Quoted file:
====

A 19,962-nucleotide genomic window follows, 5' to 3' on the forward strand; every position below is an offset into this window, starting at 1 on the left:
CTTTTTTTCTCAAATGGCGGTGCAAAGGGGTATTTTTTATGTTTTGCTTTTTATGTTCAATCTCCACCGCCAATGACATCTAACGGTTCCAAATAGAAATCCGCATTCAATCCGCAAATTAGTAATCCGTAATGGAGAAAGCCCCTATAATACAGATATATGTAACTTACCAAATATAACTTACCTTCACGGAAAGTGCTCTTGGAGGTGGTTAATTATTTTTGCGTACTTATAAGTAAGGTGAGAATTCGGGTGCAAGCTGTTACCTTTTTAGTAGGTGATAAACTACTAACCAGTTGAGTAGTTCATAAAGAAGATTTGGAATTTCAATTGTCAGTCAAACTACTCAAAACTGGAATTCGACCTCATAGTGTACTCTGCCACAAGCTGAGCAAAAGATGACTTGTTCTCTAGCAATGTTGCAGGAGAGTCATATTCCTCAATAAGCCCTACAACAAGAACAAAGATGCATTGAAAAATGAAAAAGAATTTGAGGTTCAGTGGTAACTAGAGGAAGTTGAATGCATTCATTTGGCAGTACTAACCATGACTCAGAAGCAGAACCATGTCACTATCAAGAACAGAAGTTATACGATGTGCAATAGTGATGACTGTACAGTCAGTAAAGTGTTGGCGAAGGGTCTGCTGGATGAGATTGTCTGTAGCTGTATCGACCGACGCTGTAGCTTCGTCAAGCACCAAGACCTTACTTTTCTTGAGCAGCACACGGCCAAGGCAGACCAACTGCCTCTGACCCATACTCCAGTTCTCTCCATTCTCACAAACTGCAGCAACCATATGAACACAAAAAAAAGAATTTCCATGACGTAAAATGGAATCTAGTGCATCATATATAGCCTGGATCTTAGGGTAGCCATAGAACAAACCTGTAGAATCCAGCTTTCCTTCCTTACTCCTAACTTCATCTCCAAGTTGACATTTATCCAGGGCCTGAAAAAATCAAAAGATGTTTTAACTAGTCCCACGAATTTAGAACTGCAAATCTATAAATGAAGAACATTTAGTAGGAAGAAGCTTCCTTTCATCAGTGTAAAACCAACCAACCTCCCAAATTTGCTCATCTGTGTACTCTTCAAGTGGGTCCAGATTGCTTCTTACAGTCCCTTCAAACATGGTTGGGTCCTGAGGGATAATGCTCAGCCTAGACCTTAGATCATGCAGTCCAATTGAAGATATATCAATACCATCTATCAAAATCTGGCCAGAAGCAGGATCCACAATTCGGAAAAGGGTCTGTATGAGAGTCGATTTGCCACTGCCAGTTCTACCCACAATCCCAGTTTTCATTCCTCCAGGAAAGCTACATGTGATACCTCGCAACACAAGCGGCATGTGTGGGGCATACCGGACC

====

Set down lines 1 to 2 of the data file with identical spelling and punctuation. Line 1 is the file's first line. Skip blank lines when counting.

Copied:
A 19,962-nucleotide genomic window follows, 5' to 3' on the forward strand; every position below is an offset into this window, starting at 1 on the left:
CTTTTTTTCTCAAATGGCGGTGCAAAGGGGTATTTTTTATGTTTTGCTTTTTATGTTCAATCTCCACCGCCAATGACATCTAACGGTTCCAAATAGAAATCCGCATTCAATCCGCAAATTAGTAATCCGTAATGGAGAAAGCCCCTATAATACAGATATATGTAACTTACCAAATATAACTTACCTTCACGGAAAGTGCTCTTGGAGGTGGTTAATTATTTTTGCGTACTTATAAGTAAGGTGAGAATTCGGGTGCAAGCTGTTACCTTTTTAGTAGGTGATAAACTACTAACCAGTTGAGTAGTTCATAAAGAAGATTTGGAATTTCAATTGTCAGTCAAACTACTCAAAACTGGAATTCGACCTCATAGTGTACTCTGCCACAAGCTGAGCAAAAGATGACTTGTTCTCTAGCAATGTTGCAGGAGAGTCATATTCCTCAATAAGCCCTACAACAAGAACAAAGATGCATTGAAAAATGAAAAAGAATTTGAGGTTCAGTGGTAACTAGAGGAAGTTGAATGCATTCATTTGGCAGTACTAACCATGACTCAGAAGCAGAACCATGTCACTATCAAGAACAGAAGTTATACGATGTGCAATAGTGATGACTGTACAGTCAGTAAAGTGTTGGCGAAGGGTCTGCTGGATGAGATTGTCTGTAGCTGTATCGACCGACGCTGTAGCTTCGTCAAGCACCAAGACCTTACTTTTCTTGAGCAGCACACGGCCAAGGCAGACCAACTGCCTCTGACCCATACTCCAGTTCTCTCCATTCTCACAAACTGCAGCAACCATATGAACACAAAAAAAAGAATTTCCATGACGTAAAATGGAATCTAGTGCATCATATATAGCCTGGATCTTAGGGTAGCCATAGAACAAACCTGTAGAATCCAGCTTTCCTTCCTTACTCCTAACTTCATCTCCAAGTTGACATTTATCCAGGGCCTGAAAAAATCAAAAGATGTTTTAACTAGTCCCACGAATTTAGAACTGCAAATCTATAAATGAAGAACATTTAGTAGGAAGAAGCTTCCTTTCATCAGTGTAAAACCAACCAACCTCCCAAATTTGCTCATCTGTGTACTCTTCAAGTGGGTCCAGATTGCTTCTTACAGTCCCTTCAAACATGGTTGGGTCCTGAGGGATAATGCTCAGCCTAGACCTTAGATCATGCAGTCCAATTGAAGATATATCAATACCATCTATCAAAATCTGGCCAGAAGCAGGATCCACAATTCGGAAAAGGGTCTGTATGAGAGTCGATTTGCCACTGCCAGTTCTACCCACAATCCCAGTTTTCATTCCTCCAGGAAAGCTACATGTGATACCTCGCAACACAAGCGGCATGTGTGGGGCATACCGGACC